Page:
Fugitive bank robber Joe Maybe steals the identity of a marshal and rides into a town whose judge asks Joe to act as town marshal but an old flame almost betrays his real identity forcing Joe to claim she's his wife.
Jim Harvey is hired to guard a small wagon train as it makes its way west. The train is attacked by Indians and Harvey, hoping to persuade Aguila, the chief, to call off the attack due to ... See full summary »
Audie Murphy comes into his own as a Western star in this story. Wrongly accused by crooked railroad officials of aiding a train heist by his old friends the Daltons, he joins their gang and becomes an active participant in other robberies. Betrayed by a fellow gang member, Murphy becomes a fugitive in the end. Seeking refuge at the ranch of a reformed gang member, he hopes to flee with the man's daughter to South America, but he's captured in the end and led off to jail. The girl promises to wait. Written by
Rita Richardson <RRichar790@aol.com>
A rip-roaring shoot-em-up with a great story line!
I never saw an Audie Murphy film I didn't like & this one is no exception. It is a real action packed shoot-em-up, but it also has a better than average plot to hold your attention between the action sequences that were Audie's trademarks. I knew Audie quite well, we used to shoot together at the various "fast draw" contests in CA that were popular back in the '60's. I can tell you this, anything you saw Audie do on film, he could do for real. He was one of the fastest guns in the movies, & he could do it with real bullets, not just blanks or wax bullets! He became a fine horseman, even riding some of his own horses in his films. Watch for Flying John, his horse that he rode in "Night Passage". Audie was a much better actor than he was ever given credit for, or allowed to be in Universal's films.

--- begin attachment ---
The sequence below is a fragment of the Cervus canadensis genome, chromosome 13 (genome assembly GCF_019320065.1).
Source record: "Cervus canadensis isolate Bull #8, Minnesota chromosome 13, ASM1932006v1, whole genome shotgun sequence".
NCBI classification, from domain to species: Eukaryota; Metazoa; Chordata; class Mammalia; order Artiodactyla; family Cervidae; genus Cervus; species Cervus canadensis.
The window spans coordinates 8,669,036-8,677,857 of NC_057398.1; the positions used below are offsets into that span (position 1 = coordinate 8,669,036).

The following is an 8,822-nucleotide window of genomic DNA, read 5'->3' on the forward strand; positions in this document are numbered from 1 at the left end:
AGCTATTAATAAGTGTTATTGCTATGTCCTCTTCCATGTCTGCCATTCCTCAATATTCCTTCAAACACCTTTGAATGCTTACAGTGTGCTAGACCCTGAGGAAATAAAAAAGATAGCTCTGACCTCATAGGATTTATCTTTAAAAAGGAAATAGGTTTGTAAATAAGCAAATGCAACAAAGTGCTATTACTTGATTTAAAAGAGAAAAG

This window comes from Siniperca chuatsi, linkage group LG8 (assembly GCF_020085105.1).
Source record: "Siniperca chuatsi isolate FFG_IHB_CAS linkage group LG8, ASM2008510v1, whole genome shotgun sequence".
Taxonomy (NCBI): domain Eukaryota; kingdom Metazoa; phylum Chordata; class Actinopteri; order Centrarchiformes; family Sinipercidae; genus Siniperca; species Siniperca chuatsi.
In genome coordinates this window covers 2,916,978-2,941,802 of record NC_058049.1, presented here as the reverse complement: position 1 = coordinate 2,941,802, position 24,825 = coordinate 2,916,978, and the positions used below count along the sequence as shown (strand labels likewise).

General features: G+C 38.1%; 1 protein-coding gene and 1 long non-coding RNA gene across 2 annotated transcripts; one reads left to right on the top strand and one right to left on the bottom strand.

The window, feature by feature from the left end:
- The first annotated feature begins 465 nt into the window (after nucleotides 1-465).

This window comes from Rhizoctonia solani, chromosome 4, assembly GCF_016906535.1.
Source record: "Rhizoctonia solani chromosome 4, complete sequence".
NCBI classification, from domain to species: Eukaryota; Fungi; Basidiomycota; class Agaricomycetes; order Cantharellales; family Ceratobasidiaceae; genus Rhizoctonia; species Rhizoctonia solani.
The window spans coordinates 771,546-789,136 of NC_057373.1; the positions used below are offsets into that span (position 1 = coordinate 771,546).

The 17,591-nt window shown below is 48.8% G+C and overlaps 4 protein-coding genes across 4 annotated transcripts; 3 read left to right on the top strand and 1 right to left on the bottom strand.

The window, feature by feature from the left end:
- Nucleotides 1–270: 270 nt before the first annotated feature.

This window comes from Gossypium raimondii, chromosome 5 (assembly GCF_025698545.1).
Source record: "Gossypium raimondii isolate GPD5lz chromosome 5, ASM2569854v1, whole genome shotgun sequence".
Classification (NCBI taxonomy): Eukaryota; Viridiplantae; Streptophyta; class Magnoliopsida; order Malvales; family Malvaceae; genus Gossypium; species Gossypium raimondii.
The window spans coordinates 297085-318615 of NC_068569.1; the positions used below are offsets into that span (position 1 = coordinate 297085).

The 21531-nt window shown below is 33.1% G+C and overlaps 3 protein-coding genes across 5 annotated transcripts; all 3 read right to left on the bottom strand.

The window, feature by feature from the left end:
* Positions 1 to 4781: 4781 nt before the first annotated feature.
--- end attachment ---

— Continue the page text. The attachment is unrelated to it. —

16 of 16 people found this review helpful.
Was this review helpful to you?